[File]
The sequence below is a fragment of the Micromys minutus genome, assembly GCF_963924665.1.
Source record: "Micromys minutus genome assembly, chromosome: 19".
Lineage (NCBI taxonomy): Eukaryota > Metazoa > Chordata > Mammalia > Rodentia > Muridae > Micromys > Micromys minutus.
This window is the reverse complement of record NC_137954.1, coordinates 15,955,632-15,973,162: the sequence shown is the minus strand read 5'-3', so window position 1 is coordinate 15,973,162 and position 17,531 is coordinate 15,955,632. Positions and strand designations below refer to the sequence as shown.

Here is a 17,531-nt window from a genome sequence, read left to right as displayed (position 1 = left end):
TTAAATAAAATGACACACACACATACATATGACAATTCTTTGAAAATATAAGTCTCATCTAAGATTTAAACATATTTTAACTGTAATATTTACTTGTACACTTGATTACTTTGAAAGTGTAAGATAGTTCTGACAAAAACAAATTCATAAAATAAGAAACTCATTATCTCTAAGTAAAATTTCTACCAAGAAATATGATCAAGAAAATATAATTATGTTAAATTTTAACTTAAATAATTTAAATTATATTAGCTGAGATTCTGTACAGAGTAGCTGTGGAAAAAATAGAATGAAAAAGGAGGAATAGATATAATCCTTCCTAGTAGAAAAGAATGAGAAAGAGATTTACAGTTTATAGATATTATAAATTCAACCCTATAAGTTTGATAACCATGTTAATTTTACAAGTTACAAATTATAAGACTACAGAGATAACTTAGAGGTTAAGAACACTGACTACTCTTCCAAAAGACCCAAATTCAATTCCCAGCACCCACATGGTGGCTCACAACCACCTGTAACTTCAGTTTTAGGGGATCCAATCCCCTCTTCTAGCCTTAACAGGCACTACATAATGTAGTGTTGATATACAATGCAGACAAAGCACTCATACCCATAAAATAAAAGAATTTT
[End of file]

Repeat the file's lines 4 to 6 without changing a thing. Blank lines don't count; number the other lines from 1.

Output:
This window is the reverse complement of record NC_137954.1, coordinates 15,955,632-15,973,162: the sequence shown is the minus strand read 5'-3', so window position 1 is coordinate 15,973,162 and position 17,531 is coordinate 15,955,632. Positions and strand designations below refer to the sequence as shown.

Here is a 17,531-nt window from a genome sequence, read left to right as displayed (position 1 = left end):
TTAAATAAAATGACACACACACATACATATGACAATTCTTTGAAAATATAAGTCTCATCTAAGATTTAAACATATTTTAACTGTAATATTTACTTGTACACTTGATTACTTTGAAAGTGTAAGATAGTTCTGACAAAAACAAATTCATAAAATAAGAAACTCATTATCTCTAAGTAAAATTTCTACCAAGAAATATGATCAAGAAAATATAATTATGTTAAATTTTAACTTAAATAATTTAAATTATATTAGCTGAGATTCTGTACAGAGTAGCTGTGGAAAAAATAGAATGAAAAAGGAGGAATAGATATAATCCTTCCTAGTAGAAAAGAATGAGAAAGAGATTTACAGTTTATAGATATTATAAATTCAACCCTATAAGTTTGATAACCATGTTAATTTTACAAGTTACAAATTATAAGACTACAGAGATAACTTAGAGGTTAAGAACACTGACTACTCTTCCAAAAGACCCAAATTCAATTCCCAGCACCCACATGGTGGCTCACAACCACCTGTAACTTCAGTTTTAGGGGATCCAATCCCCTCTTCTAGCCTTAACAGGCACTACATAATGTAGTGTTGATATACAATGCAGACAAAGCACTCATACCCATAAAATAAAAGAATTTT